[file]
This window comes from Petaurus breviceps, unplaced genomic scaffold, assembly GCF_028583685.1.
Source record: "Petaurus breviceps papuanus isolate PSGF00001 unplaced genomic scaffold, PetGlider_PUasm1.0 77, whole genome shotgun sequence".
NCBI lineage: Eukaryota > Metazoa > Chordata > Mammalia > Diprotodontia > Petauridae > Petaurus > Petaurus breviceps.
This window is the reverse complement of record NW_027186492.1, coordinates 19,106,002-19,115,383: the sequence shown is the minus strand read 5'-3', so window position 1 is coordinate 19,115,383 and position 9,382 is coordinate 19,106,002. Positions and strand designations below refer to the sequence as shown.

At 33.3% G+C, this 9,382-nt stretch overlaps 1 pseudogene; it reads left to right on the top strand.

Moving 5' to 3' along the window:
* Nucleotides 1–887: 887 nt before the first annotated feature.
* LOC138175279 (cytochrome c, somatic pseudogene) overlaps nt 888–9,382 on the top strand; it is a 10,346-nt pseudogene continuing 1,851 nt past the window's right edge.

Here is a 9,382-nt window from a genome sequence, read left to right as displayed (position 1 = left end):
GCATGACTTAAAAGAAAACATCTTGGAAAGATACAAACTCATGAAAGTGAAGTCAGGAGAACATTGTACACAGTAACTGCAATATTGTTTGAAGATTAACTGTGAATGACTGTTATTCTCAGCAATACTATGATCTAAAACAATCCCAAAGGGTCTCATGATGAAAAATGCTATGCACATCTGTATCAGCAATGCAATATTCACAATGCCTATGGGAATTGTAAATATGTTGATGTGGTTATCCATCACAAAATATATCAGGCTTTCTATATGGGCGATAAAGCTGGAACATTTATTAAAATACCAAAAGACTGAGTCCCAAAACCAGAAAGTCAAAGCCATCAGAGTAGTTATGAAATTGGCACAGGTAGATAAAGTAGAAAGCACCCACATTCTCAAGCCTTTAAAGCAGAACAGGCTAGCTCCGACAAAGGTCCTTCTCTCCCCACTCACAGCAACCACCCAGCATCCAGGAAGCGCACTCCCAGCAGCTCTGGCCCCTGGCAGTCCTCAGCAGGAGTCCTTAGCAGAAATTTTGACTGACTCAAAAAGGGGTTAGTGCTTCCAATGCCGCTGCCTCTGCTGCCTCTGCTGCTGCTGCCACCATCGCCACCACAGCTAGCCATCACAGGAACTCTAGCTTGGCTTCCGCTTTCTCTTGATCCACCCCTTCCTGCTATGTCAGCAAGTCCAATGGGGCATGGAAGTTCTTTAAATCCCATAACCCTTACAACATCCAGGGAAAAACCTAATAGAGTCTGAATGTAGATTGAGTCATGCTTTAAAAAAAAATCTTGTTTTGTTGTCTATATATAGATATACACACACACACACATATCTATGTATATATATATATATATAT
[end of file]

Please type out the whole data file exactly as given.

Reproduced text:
This window comes from Petaurus breviceps, unplaced genomic scaffold, assembly GCF_028583685.1.
Source record: "Petaurus breviceps papuanus isolate PSGF00001 unplaced genomic scaffold, PetGlider_PUasm1.0 77, whole genome shotgun sequence".
NCBI lineage: Eukaryota > Metazoa > Chordata > Mammalia > Diprotodontia > Petauridae > Petaurus > Petaurus breviceps.
This window is the reverse complement of record NW_027186492.1, coordinates 19,106,002-19,115,383: the sequence shown is the minus strand read 5'-3', so window position 1 is coordinate 19,115,383 and position 9,382 is coordinate 19,106,002. Positions and strand designations below refer to the sequence as shown.

At 33.3% G+C, this 9,382-nt stretch overlaps 1 pseudogene; it reads left to right on the top strand.

Moving 5' to 3' along the window:
* Nucleotides 1–887: 887 nt before the first annotated feature.
* LOC138175279 (cytochrome c, somatic pseudogene) overlaps nt 888–9,382 on the top strand; it is a 10,346-nt pseudogene continuing 1,851 nt past the window's right edge.

Here is a 9,382-nt window from a genome sequence, read left to right as displayed (position 1 = left end):
GCATGACTTAAAAGAAAACATCTTGGAAAGATACAAACTCATGAAAGTGAAGTCAGGAGAACATTGTACACAGTAACTGCAATATTGTTTGAAGATTAACTGTGAATGACTGTTATTCTCAGCAATACTATGATCTAAAACAATCCCAAAGGGTCTCATGATGAAAAATGCTATGCACATCTGTATCAGCAATGCAATATTCACAATGCCTATGGGAATTGTAAATATGTTGATGTGGTTATCCATCACAAAATATATCAGGCTTTCTATATGGGCGATAAAGCTGGAACATTTATTAAAATACCAAAAGACTGAGTCCCAAAACCAGAAAGTCAAAGCCATCAGAGTAGTTATGAAATTGGCACAGGTAGATAAAGTAGAAAGCACCCACATTCTCAAGCCTTTAAAGCAGAACAGGCTAGCTCCGACAAAGGTCCTTCTCTCCCCACTCACAGCAACCACCCAGCATCCAGGAAGCGCACTCCCAGCAGCTCTGGCCCCTGGCAGTCCTCAGCAGGAGTCCTTAGCAGAAATTTTGACTGACTCAAAAAGGGGTTAGTGCTTCCAATGCCGCTGCCTCTGCTGCCTCTGCTGCTGCTGCCACCATCGCCACCACAGCTAGCCATCACAGGAACTCTAGCTTGGCTTCCGCTTTCTCTTGATCCACCCCTTCCTGCTATGTCAGCAAGTCCAATGGGGCATGGAAGTTCTTTAAATCCCATAACCCTTACAACATCCAGGGAAAAACCTAATAGAGTCTGAATGTAGATTGAGTCATGCTTTAAAAAAAAATCTTGTTTTGTTGTCTATATATAGATATACACACACACACACATATCTATGTATATATATATATATATAT